RealClear Public Affairs: Lynn Uzzell on Madison’s Lessons for Overcoming Polarization

James Madison

RealClearPublicAffairs’s 1776 Series: “Madison’s Five Lessons for Overcoming Polarization”

By Lynn Uzzell


“There has never been a time when our nation wasn’t divided by partisanship. Yet some eras are more divisive than others, and few of us would deny that we’re living through an especially polarized time. For those who don’t trust their instincts on this question, numerous surveys bear out a collective hunch: polarization really has gotten worse in recent decades.

We don’t lack for probing examinations of the causes. Ezra Klein blames modern social and news media. Charles Murray notes that ordinary class divisions have become intensified through American “super zips.” Some studies blame the nationalization of local politics, while others suggest that even our leisure activities are exacerbating political divides. Predictably, each side blames the other for increased radicalization within their respective political parties.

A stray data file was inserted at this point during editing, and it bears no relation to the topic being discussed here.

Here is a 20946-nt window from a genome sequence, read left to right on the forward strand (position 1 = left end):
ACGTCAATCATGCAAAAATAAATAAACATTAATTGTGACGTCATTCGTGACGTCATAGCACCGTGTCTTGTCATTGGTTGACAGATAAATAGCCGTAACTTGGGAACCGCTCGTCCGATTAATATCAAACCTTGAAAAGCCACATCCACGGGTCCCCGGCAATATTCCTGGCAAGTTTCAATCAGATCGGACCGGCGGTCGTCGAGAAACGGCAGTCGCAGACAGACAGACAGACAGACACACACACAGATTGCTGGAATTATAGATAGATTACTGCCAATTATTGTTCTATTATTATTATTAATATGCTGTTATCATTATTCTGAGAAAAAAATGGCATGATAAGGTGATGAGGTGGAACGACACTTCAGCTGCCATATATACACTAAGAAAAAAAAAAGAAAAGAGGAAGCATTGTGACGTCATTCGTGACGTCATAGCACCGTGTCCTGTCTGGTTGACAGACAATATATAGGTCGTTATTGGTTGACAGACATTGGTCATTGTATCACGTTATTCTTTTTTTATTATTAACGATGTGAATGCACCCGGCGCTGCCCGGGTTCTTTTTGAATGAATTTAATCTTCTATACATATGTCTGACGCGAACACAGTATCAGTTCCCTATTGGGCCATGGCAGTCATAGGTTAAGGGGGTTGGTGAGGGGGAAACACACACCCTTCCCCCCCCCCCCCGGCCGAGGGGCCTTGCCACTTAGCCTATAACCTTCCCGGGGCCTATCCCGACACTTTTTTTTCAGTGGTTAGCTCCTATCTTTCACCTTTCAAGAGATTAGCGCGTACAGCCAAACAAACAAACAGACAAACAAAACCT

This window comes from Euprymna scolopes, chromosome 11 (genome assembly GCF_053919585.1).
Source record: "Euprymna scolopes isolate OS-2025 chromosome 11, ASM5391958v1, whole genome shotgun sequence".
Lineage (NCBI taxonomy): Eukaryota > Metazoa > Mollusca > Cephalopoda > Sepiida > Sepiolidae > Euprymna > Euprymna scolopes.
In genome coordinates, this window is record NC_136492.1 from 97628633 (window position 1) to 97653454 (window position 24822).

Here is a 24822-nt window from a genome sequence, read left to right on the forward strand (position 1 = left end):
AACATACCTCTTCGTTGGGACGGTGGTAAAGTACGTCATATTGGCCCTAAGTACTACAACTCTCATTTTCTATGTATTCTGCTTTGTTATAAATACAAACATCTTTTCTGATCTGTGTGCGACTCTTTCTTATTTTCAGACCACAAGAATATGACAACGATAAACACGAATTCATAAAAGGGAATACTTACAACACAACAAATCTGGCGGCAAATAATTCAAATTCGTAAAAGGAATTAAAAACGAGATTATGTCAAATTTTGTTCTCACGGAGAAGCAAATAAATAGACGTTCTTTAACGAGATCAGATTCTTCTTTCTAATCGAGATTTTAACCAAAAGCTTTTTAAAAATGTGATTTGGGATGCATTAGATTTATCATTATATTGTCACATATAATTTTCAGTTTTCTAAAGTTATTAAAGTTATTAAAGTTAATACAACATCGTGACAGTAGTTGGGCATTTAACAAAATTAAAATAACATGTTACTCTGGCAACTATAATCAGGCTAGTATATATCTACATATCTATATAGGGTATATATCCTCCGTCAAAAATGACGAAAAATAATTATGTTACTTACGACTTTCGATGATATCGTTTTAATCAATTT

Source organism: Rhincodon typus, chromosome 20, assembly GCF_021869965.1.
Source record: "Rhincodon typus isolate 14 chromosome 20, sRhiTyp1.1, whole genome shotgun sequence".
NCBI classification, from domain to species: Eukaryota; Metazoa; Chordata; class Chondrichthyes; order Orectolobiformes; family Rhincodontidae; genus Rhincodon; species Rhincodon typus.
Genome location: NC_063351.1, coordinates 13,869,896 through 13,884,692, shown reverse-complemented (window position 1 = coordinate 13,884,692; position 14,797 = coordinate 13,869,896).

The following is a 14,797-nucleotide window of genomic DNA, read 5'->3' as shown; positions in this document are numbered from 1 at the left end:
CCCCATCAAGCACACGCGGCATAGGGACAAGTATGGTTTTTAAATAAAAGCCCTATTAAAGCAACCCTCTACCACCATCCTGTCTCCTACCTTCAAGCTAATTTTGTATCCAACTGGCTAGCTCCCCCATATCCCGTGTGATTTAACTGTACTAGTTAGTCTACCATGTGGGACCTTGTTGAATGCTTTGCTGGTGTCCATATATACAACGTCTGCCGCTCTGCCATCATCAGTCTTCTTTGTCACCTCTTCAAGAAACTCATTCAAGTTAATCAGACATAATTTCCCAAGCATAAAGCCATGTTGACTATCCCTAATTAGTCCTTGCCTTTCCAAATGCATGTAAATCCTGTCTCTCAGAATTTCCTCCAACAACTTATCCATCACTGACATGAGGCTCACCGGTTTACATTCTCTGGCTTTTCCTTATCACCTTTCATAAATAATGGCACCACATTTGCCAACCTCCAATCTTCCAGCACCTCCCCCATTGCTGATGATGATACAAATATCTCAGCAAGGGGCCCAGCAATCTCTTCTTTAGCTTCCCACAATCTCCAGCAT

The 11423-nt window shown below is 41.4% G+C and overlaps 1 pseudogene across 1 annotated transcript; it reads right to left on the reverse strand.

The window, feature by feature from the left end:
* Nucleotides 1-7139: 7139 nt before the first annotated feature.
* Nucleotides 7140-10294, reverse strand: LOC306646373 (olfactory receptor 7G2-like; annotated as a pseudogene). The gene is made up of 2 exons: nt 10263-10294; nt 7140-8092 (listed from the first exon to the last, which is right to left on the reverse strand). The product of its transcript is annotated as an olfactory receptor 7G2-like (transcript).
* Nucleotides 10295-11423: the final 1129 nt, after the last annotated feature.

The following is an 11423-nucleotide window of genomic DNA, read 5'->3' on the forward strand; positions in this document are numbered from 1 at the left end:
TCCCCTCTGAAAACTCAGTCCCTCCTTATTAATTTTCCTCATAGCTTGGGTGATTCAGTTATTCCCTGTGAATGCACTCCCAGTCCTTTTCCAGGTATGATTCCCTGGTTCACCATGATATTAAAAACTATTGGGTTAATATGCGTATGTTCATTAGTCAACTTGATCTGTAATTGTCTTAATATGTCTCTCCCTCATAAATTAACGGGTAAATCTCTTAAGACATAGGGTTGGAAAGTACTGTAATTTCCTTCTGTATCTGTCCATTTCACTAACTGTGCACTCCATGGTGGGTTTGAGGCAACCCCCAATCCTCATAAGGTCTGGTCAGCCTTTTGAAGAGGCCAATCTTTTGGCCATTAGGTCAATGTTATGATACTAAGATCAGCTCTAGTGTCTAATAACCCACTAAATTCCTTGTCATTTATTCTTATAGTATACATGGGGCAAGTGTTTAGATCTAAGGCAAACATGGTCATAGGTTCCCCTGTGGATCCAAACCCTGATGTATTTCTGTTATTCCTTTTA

While many of these studies provide genuine insights into our current condition and how we got here, too few have grappled seriously with the most pressing question: How do we get beyond the hyper-partisanship? Lessons drawn from our preeminent constitutional founder James Madison might prove helpful…”

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Lynn UzzellLynn Uzzell teaches American politics and rhetoric at the University of Virginia and Washington and Lee University and is the founding director of the Summer Civics Institute at UVA. She is currently working on two book manuscripts relating to the records of the Constitutional Convention. She received her B.A. in speech communications at Black Hills State University and her M.A. and Ph.D. in politics at the University of Dallas. She has taught extensively on political philosophy, rhetoric, the United States Constitution, and American political thought at Baylor University, the University of Virginia, the University of Richmond, and Washington and Lee University. She specializes in the Constitutional Convention of 1787. For four years she was also the scholar in residence at the Center for the Constitution at James Madison’s Montpelier.

Professor Uzzell is a JMC faculty partner.

Learn more about Lynn Uzzell >>



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